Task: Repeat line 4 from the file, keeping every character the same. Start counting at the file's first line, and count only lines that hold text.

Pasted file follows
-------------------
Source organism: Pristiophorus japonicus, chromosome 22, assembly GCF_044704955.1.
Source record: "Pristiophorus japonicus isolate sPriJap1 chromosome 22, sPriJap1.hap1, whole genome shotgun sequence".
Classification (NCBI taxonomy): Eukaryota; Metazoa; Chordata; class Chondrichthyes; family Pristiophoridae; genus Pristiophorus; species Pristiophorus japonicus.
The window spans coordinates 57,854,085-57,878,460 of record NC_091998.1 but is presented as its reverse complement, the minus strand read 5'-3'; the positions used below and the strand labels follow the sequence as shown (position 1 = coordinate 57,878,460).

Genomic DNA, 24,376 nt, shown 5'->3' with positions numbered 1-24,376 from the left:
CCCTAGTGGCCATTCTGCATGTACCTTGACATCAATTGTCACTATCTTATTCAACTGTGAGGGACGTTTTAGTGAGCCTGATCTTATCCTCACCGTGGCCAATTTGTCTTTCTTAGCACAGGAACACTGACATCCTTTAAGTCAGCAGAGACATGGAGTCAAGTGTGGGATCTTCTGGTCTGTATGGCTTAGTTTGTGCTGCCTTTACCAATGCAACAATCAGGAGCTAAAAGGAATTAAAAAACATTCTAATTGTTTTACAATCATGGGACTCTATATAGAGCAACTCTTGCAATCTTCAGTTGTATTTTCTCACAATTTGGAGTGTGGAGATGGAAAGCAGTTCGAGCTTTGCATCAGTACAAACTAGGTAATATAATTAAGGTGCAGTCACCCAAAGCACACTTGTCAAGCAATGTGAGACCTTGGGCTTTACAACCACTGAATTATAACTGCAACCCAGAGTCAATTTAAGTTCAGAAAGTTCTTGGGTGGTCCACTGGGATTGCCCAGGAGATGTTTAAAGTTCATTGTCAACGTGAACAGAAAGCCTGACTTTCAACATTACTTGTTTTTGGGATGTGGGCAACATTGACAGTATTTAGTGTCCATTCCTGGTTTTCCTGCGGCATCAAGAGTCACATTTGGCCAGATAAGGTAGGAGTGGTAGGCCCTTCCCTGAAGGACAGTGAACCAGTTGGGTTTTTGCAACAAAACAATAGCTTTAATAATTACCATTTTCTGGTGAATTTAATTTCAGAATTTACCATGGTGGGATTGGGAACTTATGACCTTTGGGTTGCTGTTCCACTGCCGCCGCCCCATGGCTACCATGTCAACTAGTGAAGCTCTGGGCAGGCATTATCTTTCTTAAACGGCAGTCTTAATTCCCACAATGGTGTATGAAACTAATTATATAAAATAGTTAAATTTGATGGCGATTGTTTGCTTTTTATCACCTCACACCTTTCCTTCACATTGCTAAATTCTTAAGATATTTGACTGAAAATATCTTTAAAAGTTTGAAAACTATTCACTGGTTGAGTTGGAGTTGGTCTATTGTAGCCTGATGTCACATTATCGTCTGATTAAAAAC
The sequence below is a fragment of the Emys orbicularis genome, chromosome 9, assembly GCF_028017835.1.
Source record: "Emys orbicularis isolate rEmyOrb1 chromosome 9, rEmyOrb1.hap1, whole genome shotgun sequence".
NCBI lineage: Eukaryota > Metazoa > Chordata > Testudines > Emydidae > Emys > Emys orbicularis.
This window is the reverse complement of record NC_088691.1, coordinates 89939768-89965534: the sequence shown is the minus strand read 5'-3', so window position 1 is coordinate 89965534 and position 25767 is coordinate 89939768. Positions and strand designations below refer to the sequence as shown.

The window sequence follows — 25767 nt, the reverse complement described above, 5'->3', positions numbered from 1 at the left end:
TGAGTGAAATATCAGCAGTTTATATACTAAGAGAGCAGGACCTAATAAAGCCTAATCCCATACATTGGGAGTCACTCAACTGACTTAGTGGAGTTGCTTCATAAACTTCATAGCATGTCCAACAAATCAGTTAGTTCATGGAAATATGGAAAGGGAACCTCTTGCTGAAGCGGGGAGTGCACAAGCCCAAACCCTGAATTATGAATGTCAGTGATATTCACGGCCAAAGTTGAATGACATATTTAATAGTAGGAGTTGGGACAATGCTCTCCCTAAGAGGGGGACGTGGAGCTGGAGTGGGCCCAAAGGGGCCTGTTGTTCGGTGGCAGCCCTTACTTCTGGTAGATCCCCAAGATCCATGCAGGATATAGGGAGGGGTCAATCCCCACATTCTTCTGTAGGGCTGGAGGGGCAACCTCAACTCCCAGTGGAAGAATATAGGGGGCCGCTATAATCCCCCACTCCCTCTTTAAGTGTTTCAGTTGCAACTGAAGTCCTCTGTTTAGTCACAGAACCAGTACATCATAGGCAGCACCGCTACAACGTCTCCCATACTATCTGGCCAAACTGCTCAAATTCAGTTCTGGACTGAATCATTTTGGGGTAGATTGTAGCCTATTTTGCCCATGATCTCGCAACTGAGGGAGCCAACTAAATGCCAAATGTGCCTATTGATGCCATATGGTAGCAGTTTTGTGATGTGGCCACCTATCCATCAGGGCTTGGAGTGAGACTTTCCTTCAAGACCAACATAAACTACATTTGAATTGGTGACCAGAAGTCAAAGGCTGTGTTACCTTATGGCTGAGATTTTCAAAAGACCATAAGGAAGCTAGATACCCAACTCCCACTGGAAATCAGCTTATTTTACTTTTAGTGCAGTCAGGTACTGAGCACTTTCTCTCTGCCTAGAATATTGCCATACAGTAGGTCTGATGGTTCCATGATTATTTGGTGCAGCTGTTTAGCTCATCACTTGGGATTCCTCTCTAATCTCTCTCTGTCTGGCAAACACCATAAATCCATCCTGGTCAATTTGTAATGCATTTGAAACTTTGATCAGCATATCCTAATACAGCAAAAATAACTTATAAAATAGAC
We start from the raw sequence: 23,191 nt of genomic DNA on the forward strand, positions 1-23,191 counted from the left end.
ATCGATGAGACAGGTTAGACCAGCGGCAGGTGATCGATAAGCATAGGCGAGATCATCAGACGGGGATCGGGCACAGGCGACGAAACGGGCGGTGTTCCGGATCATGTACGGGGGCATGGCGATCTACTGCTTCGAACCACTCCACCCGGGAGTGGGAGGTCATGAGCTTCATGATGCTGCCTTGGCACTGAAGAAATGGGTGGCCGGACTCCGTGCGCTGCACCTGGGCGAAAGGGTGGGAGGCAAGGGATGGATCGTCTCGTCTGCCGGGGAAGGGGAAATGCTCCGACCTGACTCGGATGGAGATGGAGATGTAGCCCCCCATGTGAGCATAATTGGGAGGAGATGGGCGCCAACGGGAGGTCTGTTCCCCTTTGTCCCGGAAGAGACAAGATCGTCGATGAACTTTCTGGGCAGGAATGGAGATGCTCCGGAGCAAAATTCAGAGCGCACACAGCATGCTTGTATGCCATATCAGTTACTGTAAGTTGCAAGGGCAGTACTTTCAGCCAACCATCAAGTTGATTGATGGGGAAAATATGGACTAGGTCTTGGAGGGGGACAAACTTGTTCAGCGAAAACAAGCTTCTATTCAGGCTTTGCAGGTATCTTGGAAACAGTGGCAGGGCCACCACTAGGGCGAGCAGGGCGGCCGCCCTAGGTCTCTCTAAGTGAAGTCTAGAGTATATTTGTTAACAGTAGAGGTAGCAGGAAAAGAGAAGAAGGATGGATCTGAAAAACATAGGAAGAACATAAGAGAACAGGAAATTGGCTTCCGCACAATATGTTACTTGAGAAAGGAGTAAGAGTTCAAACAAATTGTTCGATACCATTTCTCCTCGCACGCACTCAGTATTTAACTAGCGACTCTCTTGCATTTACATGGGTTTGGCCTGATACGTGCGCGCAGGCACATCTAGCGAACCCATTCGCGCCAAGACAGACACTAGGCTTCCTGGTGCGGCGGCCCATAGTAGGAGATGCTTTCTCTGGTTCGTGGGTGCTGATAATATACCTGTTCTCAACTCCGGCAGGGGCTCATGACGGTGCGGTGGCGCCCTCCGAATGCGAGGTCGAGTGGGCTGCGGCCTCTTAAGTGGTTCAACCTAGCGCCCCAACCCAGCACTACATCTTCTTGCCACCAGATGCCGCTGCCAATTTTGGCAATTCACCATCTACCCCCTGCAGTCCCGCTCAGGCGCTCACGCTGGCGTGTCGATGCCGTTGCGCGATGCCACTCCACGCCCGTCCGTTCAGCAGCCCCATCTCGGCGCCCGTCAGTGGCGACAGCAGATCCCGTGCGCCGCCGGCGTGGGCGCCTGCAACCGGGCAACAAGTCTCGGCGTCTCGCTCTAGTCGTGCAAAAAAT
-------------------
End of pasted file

The window spans coordinates 57,854,085-57,878,460 of record NC_091998.1 but is presented as its reverse complement, the minus strand read 5'-3'; the positions used below and the strand labels follow the sequence as shown (position 1 = coordinate 57,878,460).